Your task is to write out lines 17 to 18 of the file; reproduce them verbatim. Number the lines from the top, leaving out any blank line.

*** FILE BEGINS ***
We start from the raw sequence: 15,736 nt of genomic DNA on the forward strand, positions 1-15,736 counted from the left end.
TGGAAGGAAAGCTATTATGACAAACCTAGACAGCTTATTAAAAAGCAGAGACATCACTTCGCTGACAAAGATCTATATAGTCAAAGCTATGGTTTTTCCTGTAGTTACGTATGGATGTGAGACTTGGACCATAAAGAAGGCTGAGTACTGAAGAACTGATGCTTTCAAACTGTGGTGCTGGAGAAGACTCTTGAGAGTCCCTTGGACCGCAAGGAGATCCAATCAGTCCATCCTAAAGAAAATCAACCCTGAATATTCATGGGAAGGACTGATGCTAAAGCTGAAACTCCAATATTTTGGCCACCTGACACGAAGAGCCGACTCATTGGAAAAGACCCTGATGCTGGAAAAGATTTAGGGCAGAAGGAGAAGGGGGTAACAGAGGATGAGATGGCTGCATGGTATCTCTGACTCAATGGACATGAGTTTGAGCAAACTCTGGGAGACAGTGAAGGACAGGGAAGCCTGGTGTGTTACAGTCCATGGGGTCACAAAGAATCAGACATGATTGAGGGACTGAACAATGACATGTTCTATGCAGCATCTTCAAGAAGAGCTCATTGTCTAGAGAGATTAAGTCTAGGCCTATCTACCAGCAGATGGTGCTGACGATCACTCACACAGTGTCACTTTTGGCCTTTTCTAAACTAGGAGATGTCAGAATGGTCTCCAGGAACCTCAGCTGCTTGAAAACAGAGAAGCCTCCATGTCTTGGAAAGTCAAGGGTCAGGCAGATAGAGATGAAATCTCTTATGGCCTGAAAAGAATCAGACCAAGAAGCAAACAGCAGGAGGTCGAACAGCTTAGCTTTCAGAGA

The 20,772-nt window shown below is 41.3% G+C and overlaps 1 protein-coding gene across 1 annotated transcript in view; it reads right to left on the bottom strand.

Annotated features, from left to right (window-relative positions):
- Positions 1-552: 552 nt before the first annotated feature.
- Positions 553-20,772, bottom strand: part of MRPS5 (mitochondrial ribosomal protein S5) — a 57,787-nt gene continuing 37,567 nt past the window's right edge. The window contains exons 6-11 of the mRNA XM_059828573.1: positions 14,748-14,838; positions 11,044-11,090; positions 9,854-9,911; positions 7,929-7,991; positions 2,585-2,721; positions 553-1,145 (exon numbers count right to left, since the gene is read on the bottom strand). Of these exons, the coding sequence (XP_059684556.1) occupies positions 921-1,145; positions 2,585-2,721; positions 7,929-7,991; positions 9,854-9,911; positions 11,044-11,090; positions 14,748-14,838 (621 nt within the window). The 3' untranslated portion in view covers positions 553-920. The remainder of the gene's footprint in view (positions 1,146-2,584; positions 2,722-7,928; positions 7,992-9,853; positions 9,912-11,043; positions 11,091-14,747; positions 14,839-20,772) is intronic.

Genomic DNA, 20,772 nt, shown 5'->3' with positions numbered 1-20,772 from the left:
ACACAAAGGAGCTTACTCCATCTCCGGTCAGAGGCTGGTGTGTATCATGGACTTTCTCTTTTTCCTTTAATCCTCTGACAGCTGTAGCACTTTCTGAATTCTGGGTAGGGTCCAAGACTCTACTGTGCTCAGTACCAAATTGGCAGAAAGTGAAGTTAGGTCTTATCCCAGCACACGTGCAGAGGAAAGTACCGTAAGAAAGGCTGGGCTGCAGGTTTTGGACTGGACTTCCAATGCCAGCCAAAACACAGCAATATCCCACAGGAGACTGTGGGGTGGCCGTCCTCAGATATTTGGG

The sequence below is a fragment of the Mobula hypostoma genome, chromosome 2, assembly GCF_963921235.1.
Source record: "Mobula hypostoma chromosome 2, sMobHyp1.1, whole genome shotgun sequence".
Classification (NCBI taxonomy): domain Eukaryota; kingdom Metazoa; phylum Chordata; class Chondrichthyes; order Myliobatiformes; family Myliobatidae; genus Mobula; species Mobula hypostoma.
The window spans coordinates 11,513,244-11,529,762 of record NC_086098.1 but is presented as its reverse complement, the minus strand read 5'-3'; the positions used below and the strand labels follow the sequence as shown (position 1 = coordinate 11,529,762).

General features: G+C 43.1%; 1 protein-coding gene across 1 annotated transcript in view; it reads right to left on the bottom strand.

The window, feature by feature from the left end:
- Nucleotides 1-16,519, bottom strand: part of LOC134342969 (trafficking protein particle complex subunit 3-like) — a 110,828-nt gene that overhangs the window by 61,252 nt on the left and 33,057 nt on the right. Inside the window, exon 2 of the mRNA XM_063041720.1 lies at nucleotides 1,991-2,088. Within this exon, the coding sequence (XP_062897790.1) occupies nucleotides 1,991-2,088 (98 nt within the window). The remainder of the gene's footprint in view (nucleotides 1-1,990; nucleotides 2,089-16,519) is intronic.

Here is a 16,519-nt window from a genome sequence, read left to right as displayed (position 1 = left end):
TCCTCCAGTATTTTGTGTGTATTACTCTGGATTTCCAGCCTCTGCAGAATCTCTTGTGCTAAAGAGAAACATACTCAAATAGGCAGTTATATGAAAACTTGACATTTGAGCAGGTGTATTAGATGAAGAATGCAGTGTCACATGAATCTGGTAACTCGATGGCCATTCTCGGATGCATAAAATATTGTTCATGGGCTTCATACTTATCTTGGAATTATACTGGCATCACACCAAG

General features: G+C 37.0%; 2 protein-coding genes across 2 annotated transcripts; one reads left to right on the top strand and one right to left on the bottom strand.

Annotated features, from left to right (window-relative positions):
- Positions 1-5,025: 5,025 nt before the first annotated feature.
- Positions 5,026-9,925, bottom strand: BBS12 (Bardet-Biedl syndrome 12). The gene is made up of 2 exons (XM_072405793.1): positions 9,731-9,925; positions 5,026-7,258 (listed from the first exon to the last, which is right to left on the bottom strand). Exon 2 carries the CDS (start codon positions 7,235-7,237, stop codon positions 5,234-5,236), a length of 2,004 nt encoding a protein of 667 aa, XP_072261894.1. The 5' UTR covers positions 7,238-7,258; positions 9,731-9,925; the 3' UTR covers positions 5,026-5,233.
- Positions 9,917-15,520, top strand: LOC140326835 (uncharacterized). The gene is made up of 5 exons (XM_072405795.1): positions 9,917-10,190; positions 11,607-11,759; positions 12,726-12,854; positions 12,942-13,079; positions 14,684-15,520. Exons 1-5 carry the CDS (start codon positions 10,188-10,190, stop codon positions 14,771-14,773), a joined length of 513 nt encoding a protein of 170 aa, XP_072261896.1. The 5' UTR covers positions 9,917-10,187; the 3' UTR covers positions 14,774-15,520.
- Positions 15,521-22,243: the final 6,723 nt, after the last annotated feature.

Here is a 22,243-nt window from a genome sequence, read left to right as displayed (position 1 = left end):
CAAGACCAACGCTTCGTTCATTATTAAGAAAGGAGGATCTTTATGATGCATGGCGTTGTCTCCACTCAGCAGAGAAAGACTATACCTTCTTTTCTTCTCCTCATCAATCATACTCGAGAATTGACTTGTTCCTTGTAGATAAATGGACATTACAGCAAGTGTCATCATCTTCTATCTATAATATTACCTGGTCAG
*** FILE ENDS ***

TCCTCCAGTATTTTGTGTGTATTACTCTGGATTTCCAGCCTCTGCAGAATCTCTTGTGCTAAAGAGAAACATACTCAAATAGGCAGTTATATGAAAACTTGACATTTGAGCAGGTGTATTAGATGAAGAATGCAGTGTCACATGAATCTGGTAACTCGATGGCCATTCTCGGATGCATAAAATATTGTTCATGGGCTTCATACTTATCTTGGAATTATACTGGCATCACACCAAG

General features: G+C 37.0%; 2 protein-coding genes across 2 annotated transcripts; one reads left to right on the top strand and one right to left on the bottom strand.